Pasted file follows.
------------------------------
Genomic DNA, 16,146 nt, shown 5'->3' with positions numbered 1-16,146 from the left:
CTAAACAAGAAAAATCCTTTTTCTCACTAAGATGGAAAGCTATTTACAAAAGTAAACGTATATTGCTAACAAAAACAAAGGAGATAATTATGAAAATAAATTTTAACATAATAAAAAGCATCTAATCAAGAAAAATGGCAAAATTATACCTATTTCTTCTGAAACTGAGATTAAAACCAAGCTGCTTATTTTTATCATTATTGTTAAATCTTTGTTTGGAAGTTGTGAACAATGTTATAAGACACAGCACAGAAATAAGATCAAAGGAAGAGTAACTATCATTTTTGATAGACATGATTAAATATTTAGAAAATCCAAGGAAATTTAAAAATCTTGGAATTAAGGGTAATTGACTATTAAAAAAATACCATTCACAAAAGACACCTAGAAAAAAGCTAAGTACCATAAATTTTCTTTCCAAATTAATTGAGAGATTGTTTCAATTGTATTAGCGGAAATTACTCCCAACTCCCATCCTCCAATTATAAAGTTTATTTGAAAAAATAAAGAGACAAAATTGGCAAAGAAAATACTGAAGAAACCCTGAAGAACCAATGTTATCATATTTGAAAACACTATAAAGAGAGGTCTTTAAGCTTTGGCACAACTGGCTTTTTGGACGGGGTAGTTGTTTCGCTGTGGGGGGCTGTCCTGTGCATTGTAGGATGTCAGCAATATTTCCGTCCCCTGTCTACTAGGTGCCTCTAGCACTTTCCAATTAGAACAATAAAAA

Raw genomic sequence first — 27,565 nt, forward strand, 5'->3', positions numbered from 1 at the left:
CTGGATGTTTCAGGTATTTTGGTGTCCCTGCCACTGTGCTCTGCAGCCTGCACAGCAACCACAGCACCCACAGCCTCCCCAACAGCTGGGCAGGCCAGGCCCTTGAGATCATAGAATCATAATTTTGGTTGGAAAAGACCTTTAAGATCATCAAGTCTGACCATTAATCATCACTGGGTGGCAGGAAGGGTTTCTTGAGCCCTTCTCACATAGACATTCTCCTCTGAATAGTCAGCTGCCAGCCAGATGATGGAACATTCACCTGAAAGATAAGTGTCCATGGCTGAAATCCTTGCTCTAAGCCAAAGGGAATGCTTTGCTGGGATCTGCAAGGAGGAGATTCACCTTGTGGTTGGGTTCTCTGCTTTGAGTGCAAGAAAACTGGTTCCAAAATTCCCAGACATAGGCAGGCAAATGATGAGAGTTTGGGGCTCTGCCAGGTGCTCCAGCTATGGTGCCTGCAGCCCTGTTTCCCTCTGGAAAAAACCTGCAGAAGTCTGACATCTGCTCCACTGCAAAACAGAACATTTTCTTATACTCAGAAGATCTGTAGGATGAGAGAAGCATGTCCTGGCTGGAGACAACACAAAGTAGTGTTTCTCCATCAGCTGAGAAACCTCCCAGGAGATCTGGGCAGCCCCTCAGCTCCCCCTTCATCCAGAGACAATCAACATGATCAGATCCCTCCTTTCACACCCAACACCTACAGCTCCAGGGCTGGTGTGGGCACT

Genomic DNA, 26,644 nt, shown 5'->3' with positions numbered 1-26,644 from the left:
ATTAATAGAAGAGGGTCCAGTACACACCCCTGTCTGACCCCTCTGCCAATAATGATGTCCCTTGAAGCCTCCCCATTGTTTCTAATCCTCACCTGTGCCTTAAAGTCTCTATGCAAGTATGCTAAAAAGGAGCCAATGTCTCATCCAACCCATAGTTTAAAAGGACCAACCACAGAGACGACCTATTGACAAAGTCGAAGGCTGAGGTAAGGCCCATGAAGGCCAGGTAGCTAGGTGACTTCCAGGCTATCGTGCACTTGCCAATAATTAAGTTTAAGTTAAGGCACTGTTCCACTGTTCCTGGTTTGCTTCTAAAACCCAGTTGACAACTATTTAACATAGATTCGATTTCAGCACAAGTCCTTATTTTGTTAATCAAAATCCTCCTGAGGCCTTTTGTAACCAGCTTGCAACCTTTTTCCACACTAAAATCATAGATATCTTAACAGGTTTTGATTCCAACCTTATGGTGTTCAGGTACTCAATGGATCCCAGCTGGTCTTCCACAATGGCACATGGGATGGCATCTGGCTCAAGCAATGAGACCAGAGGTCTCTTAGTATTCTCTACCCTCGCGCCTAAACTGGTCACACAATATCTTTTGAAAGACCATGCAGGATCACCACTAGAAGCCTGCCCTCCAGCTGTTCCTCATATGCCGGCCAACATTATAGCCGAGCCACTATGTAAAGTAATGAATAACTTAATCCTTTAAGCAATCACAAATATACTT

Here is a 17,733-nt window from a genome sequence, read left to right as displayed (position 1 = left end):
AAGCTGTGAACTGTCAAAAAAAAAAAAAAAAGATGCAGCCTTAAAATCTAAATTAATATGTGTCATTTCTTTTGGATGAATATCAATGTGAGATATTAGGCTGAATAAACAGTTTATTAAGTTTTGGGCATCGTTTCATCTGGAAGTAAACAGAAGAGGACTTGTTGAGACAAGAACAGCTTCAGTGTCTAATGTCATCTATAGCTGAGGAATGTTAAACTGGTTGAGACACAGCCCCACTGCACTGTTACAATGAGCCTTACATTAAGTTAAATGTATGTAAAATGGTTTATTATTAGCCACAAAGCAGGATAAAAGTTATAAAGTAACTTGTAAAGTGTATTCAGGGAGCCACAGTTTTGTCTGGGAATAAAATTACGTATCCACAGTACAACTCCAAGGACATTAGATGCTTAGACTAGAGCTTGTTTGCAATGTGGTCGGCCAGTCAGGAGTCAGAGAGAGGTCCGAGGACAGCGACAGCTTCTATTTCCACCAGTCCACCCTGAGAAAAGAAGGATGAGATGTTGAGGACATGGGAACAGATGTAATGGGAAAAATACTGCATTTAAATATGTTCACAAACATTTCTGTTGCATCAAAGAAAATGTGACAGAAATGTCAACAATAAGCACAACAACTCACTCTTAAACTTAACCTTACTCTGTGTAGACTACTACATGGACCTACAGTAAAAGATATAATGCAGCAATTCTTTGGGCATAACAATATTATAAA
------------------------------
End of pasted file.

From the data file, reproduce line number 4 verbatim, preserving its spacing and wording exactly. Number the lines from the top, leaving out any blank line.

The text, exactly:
CTGGATGTTTCAGGTATTTTGGTGTCCCTGCCACTGTGCTCTGCAGCCTGCACAGCAACCACAGCACCCACAGCCTCCCCAACAGCTGGGCAGGCCAGGCCCTTGAGATCATAGAATCATAATTTTGGTTGGAAAAGACCTTTAAGATCATCAAGTCTGACCATTAATCATCACTGGGTGGCAGGAAGGGTTTCTTGAGCCCTTCTCACATAGACATTCTCCTCTGAATAGTCAGCTGCCAGCCAGATGATGGAACATTCACCTGAAAGATAAGTGTCCATGGCTGAAATCCTTGCTCTAAGCCAAAGGGAATGCTTTGCTGGGATCTGCAAGGAGGAGATTCACCTTGTGGTTGGGTTCTCTGCTTTGAGTGCAAGAAAACTGGTTCCAAAATTCCCAGACATAGGCAGGCAAATGATGAGAGTTTGGGGCTCTGCCAGGTGCTCCAGCTATGGTGCCTGCAGCCCTGTTTCCCTCTGGAAAAAACCTGCAGAAGTCTGACATCTGCTCCACTGCAAAACAGAACATTTTCTTATACTCAGAAGATCTGTAGGATGAGAGAAGCATGTCCTGGCTGGAGACAACACAAAGTAGTGTTTCTCCATCAGCTGAGAAACCTCCCAGGAGATCTGGGCAGCCCCTCAGCTCCCCCTTCATCCAGAGACAATCAACATGATCAGATCCCTCCTTTCACACCCAACACCTACAGCTCCAGGGCTGGTGTGGGCACT